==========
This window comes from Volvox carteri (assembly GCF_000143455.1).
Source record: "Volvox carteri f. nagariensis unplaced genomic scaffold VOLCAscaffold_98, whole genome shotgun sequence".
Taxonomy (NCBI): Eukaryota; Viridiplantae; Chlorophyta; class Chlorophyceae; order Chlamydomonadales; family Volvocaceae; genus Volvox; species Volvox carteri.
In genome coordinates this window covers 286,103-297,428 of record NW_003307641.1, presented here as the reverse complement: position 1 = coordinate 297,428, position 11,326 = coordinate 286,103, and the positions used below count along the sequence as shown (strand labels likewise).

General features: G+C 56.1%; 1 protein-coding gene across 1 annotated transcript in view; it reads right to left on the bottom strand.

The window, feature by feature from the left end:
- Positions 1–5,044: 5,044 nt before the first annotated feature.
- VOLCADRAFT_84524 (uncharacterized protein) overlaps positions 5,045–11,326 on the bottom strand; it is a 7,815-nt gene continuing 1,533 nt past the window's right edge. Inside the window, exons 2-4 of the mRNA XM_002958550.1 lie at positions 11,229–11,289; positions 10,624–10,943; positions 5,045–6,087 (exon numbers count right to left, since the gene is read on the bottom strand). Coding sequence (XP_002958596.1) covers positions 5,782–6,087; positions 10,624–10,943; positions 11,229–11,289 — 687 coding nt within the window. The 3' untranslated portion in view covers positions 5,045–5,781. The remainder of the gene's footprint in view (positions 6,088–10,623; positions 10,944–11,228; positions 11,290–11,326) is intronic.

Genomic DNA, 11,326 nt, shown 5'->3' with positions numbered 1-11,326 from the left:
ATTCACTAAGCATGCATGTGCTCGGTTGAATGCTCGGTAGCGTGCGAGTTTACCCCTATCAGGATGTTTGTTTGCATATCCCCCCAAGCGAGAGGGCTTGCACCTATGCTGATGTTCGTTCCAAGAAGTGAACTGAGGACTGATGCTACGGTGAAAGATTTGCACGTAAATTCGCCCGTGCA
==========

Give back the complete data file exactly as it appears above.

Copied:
This window comes from Volvox carteri (assembly GCF_000143455.1).
Source record: "Volvox carteri f. nagariensis unplaced genomic scaffold VOLCAscaffold_98, whole genome shotgun sequence".
Taxonomy (NCBI): Eukaryota; Viridiplantae; Chlorophyta; class Chlorophyceae; order Chlamydomonadales; family Volvocaceae; genus Volvox; species Volvox carteri.
In genome coordinates this window covers 286,103-297,428 of record NW_003307641.1, presented here as the reverse complement: position 1 = coordinate 297,428, position 11,326 = coordinate 286,103, and the positions used below count along the sequence as shown (strand labels likewise).

General features: G+C 56.1%; 1 protein-coding gene across 1 annotated transcript in view; it reads right to left on the bottom strand.

The window, feature by feature from the left end:
- Positions 1–5,044: 5,044 nt before the first annotated feature.
- VOLCADRAFT_84524 (uncharacterized protein) overlaps positions 5,045–11,326 on the bottom strand; it is a 7,815-nt gene continuing 1,533 nt past the window's right edge. Inside the window, exons 2-4 of the mRNA XM_002958550.1 lie at positions 11,229–11,289; positions 10,624–10,943; positions 5,045–6,087 (exon numbers count right to left, since the gene is read on the bottom strand). Coding sequence (XP_002958596.1) covers positions 5,782–6,087; positions 10,624–10,943; positions 11,229–11,289 — 687 coding nt within the window. The 3' untranslated portion in view covers positions 5,045–5,781. The remainder of the gene's footprint in view (positions 6,088–10,623; positions 10,944–11,228; positions 11,290–11,326) is intronic.

Genomic DNA, 11,326 nt, shown 5'->3' with positions numbered 1-11,326 from the left:
ATTCACTAAGCATGCATGTGCTCGGTTGAATGCTCGGTAGCGTGCGAGTTTACCCCTATCAGGATGTTTGTTTGCATATCCCCCCAAGCGAGAGGGCTTGCACCTATGCTGATGTTCGTTCCAAGAAGTGAACTGAGGACTGATGCTACGGTGAAAGATTTGCACGTAAATTCGCCCGTGCA